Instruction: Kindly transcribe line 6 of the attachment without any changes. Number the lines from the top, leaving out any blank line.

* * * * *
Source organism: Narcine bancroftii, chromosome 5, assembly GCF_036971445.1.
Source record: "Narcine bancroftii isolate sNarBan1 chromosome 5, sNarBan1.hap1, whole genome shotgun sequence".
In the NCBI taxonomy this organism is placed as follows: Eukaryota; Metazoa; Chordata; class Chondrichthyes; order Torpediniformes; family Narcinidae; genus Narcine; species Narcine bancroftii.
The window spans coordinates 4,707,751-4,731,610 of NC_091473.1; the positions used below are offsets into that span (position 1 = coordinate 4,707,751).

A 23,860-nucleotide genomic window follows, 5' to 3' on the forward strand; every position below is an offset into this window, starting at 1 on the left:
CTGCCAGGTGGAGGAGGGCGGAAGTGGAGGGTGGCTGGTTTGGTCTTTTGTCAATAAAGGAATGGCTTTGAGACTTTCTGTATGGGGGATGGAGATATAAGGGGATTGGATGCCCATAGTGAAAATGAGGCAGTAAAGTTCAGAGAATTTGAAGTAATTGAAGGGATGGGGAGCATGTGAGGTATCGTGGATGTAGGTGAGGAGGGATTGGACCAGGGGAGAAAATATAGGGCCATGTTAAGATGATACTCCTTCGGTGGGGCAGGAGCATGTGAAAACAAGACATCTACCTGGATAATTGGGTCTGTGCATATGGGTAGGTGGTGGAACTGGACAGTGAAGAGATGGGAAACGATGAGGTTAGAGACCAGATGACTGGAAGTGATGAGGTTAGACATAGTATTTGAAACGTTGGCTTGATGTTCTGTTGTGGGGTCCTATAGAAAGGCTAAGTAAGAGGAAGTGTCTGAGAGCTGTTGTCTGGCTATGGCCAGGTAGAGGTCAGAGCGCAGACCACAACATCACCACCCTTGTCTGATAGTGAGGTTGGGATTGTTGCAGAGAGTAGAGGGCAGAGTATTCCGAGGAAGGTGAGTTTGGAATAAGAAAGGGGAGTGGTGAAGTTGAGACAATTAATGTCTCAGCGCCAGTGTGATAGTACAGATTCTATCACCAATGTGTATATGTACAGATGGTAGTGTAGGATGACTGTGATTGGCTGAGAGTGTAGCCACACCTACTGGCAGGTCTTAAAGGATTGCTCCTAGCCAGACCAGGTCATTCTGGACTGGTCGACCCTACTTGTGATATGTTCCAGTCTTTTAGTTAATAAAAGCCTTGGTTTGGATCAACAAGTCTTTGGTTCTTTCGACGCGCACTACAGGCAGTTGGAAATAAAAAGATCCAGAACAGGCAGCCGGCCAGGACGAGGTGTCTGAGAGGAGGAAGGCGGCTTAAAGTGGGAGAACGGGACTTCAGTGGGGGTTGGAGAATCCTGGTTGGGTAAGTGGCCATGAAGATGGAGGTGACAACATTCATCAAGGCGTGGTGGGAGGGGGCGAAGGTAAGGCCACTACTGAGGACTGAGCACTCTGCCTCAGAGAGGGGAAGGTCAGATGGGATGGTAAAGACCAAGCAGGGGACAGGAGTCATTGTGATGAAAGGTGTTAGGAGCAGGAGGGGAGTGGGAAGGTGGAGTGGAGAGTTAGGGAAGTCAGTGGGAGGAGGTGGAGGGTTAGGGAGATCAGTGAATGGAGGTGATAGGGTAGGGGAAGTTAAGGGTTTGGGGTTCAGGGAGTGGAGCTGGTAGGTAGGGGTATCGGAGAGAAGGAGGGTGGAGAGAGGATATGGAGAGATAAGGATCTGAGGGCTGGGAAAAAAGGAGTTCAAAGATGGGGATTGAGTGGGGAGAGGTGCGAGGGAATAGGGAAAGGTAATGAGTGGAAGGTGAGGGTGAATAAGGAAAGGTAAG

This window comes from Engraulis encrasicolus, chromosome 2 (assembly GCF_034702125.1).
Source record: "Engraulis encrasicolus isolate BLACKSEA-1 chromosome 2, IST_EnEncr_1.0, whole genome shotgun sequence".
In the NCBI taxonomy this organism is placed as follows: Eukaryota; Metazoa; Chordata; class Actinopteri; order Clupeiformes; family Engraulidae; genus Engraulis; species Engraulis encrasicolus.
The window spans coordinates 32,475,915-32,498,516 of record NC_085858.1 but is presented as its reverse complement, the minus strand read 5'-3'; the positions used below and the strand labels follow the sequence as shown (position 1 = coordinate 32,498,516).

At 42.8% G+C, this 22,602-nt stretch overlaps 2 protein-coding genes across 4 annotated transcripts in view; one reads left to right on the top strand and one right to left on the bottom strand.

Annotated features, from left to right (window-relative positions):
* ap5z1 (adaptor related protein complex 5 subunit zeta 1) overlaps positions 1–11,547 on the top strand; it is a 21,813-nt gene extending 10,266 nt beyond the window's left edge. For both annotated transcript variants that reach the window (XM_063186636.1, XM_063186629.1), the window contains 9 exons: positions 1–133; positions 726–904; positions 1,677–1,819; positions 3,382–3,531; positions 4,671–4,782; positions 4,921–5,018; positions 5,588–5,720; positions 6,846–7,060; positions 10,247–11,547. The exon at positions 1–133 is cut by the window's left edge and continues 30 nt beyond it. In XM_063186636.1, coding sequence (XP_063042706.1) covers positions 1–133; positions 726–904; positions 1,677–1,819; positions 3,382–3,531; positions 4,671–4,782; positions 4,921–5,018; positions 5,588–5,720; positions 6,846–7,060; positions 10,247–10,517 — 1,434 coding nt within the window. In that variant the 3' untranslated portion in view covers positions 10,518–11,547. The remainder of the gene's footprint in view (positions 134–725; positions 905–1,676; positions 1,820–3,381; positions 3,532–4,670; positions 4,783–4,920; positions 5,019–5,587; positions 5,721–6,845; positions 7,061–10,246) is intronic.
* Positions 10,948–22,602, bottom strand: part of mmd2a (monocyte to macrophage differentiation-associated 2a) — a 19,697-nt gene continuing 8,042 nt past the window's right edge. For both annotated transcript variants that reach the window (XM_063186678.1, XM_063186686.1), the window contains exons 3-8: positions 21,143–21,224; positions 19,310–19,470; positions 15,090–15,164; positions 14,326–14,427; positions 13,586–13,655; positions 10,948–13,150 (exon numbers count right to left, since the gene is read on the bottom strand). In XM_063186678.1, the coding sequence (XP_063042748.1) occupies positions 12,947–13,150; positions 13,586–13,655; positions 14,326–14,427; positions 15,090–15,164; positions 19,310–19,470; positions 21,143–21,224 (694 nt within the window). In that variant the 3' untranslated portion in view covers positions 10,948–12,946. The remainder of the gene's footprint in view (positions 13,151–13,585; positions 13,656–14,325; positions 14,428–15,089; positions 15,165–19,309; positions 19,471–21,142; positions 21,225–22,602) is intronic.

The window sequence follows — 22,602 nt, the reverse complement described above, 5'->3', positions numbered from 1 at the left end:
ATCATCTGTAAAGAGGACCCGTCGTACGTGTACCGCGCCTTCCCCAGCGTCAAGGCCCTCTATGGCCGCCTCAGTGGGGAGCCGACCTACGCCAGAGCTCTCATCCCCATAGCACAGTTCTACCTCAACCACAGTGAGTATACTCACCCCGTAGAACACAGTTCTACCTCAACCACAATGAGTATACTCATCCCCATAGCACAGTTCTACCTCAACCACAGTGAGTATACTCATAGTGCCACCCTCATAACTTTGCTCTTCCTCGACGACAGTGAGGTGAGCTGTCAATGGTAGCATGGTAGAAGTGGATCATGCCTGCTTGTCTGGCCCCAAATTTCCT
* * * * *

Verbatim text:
CTGCCAGGTGGAGGAGGGCGGAAGTGGAGGGTGGCTGGTTTGGTCTTTTGTCAATAAAGGAATGGCTTTGAGACTTTCTGTATGGGGGATGGAGATATAAGGGGATTGGATGCCCATAGTGAAAATGAGGCAGTAAAGTTCAGAGAATTTGAAGTAATTGAAGGGATGGGGAGCATGTGAGGTATCGTGGATGTAGGTGAGGAGGGATTGGACCAGGGGAGAAAATATAGGGCCATGTTAAGATGATACTCCTTCGGTGGGGCAGGAGCATGTGAAAACAAGACATCTACCTGGATAATTGGGTCTGTGCATATGGGTAGGTGGTGGAACTGGACAGTGAAGAGATGGGAAACGATGAGGTTAGAGACCAGATGACTGGAAGTGATGAGGTTAGACATAGTATTTGAAACGTTGGCTTGATGTTCTGTTGTGGGGTCCTATAGAAAGGCTAAGTAAGAGGAAGTGTCTGAGAGCTGTTGTCTGGCTATGGCCAGGTAGAGGTCAGAGCGCAGACCACAACATCACCACCCTTGTCTGATAGTGAGGTTGGGATTGTTGCAGAGAGTAGAGGGCAGAGTATTCCGAGGAAGGTGAGTTTGGAATAAGAAAGGGGAGTGGTGAAGTTGAGACAATTAATGTCTCAGCGCCAGTGTGATAGTACAGATTCTATCACCAATGTGTATATGTACAGATGGTAGTGTAGGATGACTGTGATTGGCTGAGAGTGTAGCCACACCTACTGGCAGGTCTTAAAGGATTGCTCCTAGCCAGACCAGGTCATTCTGGACTGGTCGACCCTACTTGTGATATGTTCCAGTCTTTTAGTTAATAAAAGCCTTGGTTTGGATCAACAAGTCTTTGGTTCTTTCGACGCGCACTACAGGCAGTTGGAAATAAAAAGATCCAGAACAGGCAGCCGGCCAGGACGAGGTGTCTGAGAGGAGGAAGGCGGCTTAAAGTGGGAGAACGGGACTTCAGTGGGGGTTGGAGAATCCTGGTTGGGTAAGTGGCCATGAAGATGGAGGTGACAACATTCATCAAGGCGTGGTGGGAGGGGGCGAAGGTAAGGCCACTACTGAGGACTGAGCACTCTGCCTCAGAGAGGGGAAGGTCAGATGGGATGGTAAAGACCAAGCAGGGGACAGGAGTCATTGTGATGAAAGGTGTTAGGAGCAGGAGGGGAGTGGGAAGGTGGAGTGGAGAGTTAGGGAAGTCAGTGGGAGGAGGTGGAGGGTTAGGGAGATCAGTGAATGGAGGTGATAGGGTAGGGGAAGTTAAGGGTTTGGGGTTCAGGGAGTGGAGCTGGTAGGTAGGGGTATCGGAGAGAAGGAGGGTGGAGAGAGGATATGGAGAGATAAGGATCTGAGGGCTGGGAAAAAAGGAGTTCAAAGATGGGGATTGAGTGGGGAGAGGTGCGAGGGAATAGGGAAAGGTAATGAGTGGAAGGTGAGGGTGAATAAGGAAAGGTAAG